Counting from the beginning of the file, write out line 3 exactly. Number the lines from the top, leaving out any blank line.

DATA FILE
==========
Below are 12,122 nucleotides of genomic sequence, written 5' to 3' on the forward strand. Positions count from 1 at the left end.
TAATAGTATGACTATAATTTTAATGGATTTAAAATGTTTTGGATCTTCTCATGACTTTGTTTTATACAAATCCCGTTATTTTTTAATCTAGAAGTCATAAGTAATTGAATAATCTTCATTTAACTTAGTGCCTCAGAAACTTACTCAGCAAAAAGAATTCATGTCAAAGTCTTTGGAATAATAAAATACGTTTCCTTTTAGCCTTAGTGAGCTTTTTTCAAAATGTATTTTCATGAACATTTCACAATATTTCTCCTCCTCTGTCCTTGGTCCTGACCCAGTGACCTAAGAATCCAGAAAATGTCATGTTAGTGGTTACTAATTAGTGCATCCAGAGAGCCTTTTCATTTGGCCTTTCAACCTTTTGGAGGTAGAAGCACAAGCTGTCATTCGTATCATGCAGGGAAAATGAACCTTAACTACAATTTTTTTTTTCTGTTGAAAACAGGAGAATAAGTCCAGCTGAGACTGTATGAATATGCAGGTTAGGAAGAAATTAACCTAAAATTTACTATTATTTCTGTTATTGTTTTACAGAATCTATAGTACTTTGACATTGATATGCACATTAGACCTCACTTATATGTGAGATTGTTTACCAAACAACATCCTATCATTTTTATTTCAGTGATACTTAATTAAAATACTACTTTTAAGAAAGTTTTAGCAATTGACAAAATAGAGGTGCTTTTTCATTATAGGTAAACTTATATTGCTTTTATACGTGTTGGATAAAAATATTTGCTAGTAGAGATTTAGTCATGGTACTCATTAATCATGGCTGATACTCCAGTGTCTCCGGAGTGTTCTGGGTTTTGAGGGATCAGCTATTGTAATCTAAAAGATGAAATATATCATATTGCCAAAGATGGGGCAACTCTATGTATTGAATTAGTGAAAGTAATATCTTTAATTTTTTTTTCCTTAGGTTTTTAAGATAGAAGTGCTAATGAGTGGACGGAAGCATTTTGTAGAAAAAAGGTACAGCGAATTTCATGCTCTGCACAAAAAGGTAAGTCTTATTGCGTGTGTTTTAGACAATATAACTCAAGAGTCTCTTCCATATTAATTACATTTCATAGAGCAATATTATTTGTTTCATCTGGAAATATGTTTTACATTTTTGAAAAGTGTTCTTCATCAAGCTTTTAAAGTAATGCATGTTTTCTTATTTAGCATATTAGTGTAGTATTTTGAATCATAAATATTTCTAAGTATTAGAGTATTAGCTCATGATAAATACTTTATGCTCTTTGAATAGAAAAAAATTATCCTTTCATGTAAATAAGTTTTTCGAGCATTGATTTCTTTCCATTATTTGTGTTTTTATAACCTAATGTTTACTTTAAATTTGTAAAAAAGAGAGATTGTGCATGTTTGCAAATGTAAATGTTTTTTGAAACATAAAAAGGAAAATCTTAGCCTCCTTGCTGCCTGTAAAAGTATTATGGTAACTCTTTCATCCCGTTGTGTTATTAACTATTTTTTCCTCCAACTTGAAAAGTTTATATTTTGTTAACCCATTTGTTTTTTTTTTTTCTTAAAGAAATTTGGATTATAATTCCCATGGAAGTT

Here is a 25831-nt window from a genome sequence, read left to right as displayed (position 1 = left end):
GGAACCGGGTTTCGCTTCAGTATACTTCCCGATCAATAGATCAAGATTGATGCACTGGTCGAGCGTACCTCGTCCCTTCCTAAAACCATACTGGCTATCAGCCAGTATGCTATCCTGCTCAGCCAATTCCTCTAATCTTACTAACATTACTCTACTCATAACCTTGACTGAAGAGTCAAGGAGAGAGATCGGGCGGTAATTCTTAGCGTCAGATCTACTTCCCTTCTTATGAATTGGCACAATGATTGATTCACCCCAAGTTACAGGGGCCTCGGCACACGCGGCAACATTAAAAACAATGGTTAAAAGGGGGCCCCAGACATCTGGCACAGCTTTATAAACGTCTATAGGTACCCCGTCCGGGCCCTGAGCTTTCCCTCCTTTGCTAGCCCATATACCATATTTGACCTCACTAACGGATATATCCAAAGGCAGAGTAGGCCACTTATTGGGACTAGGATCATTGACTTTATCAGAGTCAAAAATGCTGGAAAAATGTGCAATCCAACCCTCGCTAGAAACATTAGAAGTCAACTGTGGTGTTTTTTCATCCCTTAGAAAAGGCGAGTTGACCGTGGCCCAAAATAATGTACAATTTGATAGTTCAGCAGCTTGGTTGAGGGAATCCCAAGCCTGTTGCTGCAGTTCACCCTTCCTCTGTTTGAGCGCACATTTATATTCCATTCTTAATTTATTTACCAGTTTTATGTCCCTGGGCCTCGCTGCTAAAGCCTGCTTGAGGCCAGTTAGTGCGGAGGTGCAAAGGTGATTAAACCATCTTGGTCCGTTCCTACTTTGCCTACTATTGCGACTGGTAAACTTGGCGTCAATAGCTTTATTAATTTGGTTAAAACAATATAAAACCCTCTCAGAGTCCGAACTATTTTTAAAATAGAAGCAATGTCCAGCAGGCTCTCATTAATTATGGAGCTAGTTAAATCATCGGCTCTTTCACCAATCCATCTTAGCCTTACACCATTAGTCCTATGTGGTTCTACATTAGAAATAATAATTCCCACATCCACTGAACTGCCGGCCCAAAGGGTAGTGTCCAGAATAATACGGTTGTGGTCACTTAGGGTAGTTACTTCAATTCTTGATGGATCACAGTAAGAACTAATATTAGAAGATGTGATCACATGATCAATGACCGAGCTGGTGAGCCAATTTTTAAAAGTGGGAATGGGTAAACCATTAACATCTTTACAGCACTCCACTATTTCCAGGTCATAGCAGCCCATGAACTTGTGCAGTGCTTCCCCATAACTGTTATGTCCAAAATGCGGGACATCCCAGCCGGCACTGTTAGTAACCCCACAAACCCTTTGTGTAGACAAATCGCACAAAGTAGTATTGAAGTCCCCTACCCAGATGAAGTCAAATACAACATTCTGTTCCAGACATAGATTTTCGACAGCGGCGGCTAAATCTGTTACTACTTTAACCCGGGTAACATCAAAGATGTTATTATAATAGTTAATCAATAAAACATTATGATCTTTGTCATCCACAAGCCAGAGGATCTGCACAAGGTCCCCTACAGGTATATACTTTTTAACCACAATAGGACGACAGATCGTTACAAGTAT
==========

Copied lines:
Here is a 25831-nt window from a genome sequence, read left to right as displayed (position 1 = left end):